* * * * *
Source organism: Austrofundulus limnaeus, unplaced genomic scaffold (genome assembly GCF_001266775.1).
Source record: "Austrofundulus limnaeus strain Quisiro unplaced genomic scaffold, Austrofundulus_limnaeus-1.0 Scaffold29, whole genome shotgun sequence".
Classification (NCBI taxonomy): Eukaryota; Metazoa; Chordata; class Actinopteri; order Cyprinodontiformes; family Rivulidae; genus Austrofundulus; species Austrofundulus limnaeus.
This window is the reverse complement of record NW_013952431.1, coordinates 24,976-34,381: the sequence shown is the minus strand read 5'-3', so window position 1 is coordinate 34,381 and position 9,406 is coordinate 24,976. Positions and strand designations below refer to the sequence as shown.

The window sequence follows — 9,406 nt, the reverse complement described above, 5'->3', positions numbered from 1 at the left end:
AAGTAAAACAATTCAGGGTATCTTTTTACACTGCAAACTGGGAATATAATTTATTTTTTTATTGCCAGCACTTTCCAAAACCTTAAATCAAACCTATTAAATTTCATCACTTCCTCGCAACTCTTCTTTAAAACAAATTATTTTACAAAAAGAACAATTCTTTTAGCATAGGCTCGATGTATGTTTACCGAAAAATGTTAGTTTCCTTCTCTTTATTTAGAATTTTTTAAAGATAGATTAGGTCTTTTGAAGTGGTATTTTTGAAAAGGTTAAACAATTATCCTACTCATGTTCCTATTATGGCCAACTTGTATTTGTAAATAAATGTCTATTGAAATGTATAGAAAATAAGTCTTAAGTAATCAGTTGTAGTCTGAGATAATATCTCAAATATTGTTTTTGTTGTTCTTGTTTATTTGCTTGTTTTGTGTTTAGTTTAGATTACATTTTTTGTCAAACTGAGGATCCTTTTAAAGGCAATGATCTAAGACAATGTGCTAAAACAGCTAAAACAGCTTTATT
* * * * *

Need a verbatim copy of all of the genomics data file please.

Source organism: Austrofundulus limnaeus, unplaced genomic scaffold (genome assembly GCF_001266775.1).
Source record: "Austrofundulus limnaeus strain Quisiro unplaced genomic scaffold, Austrofundulus_limnaeus-1.0 Scaffold29, whole genome shotgun sequence".
Classification (NCBI taxonomy): Eukaryota; Metazoa; Chordata; class Actinopteri; order Cyprinodontiformes; family Rivulidae; genus Austrofundulus; species Austrofundulus limnaeus.
This window is the reverse complement of record NW_013952431.1, coordinates 24,976-34,381: the sequence shown is the minus strand read 5'-3', so window position 1 is coordinate 34,381 and position 9,406 is coordinate 24,976. Positions and strand designations below refer to the sequence as shown.

The window sequence follows — 9,406 nt, the reverse complement described above, 5'->3', positions numbered from 1 at the left end:
AAGTAAAACAATTCAGGGTATCTTTTTACACTGCAAACTGGGAATATAATTTATTTTTTTATTGCCAGCACTTTCCAAAACCTTAAATCAAACCTATTAAATTTCATCACTTCCTCGCAACTCTTCTTTAAAACAAATTATTTTACAAAAAGAACAATTCTTTTAGCATAGGCTCGATGTATGTTTACCGAAAAATGTTAGTTTCCTTCTCTTTATTTAGAATTTTTTAAAGATAGATTAGGTCTTTTGAAGTGGTATTTTTGAAAAGGTTAAACAATTATCCTACTCATGTTCCTATTATGGCCAACTTGTATTTGTAAATAAATGTCTATTGAAATGTATAGAAAATAAGTCTTAAGTAATCAGTTGTAGTCTGAGATAATATCTCAAATATTGTTTTTGTTGTTCTTGTTTATTTGCTTGTTTTGTGTTTAGTTTAGATTACATTTTTTGTCAAACTGAGGATCCTTTTAAAGGCAATGATCTAAGACAATGTGCTAAAACAGCTAAAACAGCTTTATT